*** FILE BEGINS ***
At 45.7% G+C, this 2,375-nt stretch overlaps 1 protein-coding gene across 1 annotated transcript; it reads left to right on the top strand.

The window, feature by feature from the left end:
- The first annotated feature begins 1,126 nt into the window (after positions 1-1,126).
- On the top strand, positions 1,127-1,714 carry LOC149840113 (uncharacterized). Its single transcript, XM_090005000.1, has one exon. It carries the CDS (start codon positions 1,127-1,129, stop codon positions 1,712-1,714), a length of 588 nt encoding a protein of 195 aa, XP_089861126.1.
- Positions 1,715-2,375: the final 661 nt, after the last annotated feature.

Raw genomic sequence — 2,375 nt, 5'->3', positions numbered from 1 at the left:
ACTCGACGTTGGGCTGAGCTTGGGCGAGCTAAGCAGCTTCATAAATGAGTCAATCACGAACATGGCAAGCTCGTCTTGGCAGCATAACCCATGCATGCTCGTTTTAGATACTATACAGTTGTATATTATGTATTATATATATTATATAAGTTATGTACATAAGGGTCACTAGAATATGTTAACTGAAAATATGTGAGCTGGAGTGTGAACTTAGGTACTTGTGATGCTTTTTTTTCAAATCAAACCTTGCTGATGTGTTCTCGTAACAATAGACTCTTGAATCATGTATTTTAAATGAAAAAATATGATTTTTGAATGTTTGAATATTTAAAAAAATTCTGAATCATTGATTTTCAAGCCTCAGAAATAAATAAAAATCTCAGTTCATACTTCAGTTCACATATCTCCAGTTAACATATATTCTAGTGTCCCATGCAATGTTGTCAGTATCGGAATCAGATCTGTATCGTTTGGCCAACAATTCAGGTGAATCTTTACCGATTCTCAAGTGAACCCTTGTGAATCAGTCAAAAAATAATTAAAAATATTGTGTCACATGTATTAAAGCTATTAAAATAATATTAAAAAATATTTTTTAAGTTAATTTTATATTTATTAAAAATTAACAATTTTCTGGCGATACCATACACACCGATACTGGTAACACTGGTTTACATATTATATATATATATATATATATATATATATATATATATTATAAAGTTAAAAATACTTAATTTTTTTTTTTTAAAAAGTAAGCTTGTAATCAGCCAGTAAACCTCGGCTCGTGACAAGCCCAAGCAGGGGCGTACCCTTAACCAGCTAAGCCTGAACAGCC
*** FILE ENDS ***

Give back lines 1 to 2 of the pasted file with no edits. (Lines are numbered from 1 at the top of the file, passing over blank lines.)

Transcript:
At 45.7% G+C, this 2,375-nt stretch overlaps 1 protein-coding gene across 1 annotated transcript; it reads left to right on the top strand.

The window, feature by feature from the left end: